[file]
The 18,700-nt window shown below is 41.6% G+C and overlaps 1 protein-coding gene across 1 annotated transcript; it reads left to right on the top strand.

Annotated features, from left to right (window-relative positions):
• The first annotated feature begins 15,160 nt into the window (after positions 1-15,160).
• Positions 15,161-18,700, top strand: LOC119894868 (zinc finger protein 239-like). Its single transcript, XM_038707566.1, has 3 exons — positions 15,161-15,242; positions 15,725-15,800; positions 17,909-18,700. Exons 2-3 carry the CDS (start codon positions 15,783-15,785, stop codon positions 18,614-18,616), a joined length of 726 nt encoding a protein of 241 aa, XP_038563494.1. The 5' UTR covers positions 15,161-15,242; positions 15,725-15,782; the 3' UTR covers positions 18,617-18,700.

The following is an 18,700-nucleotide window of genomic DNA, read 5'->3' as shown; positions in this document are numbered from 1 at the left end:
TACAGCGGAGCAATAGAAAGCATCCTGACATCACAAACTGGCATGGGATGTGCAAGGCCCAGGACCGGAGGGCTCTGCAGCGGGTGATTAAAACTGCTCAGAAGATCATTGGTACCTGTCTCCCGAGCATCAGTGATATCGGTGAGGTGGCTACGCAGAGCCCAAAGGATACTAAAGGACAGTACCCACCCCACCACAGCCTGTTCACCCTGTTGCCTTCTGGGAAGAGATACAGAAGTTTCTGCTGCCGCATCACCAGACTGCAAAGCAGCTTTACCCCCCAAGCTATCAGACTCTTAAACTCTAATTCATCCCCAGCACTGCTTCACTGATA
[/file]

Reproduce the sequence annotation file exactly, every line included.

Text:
The 18,700-nt window shown below is 41.6% G+C and overlaps 1 protein-coding gene across 1 annotated transcript; it reads left to right on the top strand.

Annotated features, from left to right (window-relative positions):
• The first annotated feature begins 15,160 nt into the window (after positions 1-15,160).
• Positions 15,161-18,700, top strand: LOC119894868 (zinc finger protein 239-like). Its single transcript, XM_038707566.1, has 3 exons — positions 15,161-15,242; positions 15,725-15,800; positions 17,909-18,700. Exons 2-3 carry the CDS (start codon positions 15,783-15,785, stop codon positions 18,614-18,616), a joined length of 726 nt encoding a protein of 241 aa, XP_038563494.1. The 5' UTR covers positions 15,161-15,242; positions 15,725-15,782; the 3' UTR covers positions 18,617-18,700.

The following is an 18,700-nucleotide window of genomic DNA, read 5'->3' as shown; positions in this document are numbered from 1 at the left end:
TACAGCGGAGCAATAGAAAGCATCCTGACATCACAAACTGGCATGGGATGTGCAAGGCCCAGGACCGGAGGGCTCTGCAGCGGGTGATTAAAACTGCTCAGAAGATCATTGGTACCTGTCTCCCGAGCATCAGTGATATCGGTGAGGTGGCTACGCAGAGCCCAAAGGATACTAAAGGACAGTACCCACCCCACCACAGCCTGTTCACCCTGTTGCCTTCTGGGAAGAGATACAGAAGTTTCTGCTGCCGCATCACCAGACTGCAAAGCAGCTTTACCCCCCAAGCTATCAGACTCTTAAACTCTAATTCATCCCCAGCACTGCTTCACTGATA